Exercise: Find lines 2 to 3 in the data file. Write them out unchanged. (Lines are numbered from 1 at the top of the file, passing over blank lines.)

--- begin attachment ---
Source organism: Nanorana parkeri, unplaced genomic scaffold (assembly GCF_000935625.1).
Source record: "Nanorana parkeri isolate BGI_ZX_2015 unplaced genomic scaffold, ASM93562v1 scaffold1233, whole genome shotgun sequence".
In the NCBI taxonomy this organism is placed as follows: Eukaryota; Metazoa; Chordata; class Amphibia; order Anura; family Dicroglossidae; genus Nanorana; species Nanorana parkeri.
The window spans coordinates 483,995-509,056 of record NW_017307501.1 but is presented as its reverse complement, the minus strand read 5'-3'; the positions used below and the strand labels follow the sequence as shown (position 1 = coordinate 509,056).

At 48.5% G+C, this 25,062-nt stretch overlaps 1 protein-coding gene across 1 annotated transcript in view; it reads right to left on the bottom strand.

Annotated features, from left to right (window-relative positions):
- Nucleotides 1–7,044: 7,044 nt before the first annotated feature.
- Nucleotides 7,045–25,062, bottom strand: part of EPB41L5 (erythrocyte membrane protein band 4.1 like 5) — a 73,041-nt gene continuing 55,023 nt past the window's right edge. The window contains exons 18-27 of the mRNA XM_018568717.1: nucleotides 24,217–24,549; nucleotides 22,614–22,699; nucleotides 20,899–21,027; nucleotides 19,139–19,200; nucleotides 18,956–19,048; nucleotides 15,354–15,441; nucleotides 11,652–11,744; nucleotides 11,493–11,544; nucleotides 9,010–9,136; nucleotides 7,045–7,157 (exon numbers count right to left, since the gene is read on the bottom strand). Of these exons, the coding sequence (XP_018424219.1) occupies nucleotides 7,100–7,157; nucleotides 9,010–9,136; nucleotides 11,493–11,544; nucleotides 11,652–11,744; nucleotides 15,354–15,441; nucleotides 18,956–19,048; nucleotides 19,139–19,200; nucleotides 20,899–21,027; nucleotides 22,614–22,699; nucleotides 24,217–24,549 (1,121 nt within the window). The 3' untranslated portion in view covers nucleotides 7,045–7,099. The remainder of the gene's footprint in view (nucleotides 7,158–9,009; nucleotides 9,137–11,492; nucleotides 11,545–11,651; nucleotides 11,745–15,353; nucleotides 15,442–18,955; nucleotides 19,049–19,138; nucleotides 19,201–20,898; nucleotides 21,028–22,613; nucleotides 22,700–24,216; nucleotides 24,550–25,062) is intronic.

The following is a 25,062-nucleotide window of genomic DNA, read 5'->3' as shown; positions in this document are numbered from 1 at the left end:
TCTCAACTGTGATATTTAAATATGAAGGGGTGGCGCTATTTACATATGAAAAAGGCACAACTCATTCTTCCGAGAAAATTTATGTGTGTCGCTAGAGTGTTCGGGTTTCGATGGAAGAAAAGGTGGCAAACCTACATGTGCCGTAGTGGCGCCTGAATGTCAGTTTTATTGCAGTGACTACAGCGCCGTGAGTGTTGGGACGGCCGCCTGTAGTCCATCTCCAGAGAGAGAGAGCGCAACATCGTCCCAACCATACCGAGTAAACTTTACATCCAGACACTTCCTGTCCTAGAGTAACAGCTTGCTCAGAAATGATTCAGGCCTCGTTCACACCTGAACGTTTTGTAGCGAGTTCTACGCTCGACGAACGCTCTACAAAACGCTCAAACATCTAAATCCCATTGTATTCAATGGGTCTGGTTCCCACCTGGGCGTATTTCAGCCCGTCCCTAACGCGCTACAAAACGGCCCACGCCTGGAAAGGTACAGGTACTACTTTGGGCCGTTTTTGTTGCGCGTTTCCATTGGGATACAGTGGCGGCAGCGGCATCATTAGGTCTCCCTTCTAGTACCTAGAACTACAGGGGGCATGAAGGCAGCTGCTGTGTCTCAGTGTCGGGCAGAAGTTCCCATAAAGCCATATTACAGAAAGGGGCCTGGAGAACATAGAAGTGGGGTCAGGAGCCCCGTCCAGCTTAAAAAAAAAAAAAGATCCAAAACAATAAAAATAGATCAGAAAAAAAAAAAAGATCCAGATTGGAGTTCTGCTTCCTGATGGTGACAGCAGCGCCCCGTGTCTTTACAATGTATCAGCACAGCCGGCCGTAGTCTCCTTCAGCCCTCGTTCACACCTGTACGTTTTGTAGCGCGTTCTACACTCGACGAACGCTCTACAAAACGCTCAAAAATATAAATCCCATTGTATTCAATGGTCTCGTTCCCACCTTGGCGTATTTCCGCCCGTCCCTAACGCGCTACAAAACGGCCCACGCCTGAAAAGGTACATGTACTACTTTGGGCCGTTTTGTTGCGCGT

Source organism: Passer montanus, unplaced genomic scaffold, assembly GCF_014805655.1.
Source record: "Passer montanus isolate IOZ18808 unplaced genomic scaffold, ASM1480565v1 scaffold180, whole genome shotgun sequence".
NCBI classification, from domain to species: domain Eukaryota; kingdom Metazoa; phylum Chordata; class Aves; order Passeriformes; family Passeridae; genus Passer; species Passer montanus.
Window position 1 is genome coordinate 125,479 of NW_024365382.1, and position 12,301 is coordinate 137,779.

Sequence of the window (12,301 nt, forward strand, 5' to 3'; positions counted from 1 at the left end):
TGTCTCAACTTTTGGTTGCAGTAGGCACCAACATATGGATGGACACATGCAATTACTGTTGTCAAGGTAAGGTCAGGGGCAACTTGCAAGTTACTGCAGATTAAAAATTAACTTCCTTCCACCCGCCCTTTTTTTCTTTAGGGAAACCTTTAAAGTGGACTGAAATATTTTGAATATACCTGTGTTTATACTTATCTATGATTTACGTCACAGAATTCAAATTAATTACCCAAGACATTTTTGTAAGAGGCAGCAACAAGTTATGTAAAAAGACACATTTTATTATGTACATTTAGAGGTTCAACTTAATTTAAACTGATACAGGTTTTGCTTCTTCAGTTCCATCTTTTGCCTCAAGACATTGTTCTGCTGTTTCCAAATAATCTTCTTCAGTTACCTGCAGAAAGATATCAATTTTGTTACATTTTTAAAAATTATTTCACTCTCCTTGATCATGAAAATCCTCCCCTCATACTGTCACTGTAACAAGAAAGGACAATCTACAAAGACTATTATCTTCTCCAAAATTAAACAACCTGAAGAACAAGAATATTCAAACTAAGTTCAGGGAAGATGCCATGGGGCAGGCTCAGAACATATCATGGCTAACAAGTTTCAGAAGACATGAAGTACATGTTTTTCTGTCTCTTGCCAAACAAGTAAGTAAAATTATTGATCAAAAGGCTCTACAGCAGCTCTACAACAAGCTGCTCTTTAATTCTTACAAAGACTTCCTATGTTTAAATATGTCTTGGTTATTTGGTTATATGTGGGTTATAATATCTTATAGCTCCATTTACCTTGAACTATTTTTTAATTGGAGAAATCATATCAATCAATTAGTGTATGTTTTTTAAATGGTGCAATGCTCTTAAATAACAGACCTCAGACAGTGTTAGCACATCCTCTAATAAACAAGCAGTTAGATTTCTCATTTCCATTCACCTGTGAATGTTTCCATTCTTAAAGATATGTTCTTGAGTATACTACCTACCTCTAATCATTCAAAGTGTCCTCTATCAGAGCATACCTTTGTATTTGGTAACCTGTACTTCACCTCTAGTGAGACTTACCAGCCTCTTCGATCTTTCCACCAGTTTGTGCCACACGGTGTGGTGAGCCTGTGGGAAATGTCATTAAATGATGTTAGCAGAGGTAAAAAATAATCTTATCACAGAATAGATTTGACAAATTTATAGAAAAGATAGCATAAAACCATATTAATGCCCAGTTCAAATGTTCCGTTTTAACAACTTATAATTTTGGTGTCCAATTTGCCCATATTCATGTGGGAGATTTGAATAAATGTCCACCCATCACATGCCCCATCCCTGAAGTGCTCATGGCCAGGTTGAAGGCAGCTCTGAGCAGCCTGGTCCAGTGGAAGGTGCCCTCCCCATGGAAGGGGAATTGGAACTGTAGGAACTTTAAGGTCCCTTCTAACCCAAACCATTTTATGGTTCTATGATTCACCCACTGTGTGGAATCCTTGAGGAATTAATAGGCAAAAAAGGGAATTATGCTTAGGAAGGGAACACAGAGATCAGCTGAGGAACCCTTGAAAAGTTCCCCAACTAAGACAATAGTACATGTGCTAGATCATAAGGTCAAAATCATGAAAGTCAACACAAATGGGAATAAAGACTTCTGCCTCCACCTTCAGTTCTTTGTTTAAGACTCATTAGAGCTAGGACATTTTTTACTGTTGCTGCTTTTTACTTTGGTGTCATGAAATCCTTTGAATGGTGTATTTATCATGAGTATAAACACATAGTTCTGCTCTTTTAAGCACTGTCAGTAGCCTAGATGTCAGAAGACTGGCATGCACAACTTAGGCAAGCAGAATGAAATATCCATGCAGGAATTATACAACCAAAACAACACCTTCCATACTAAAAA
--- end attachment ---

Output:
Source record: "Nanorana parkeri isolate BGI_ZX_2015 unplaced genomic scaffold, ASM93562v1 scaffold1233, whole genome shotgun sequence".
In the NCBI taxonomy this organism is placed as follows: Eukaryota; Metazoa; Chordata; class Amphibia; order Anura; family Dicroglossidae; genus Nanorana; species Nanorana parkeri.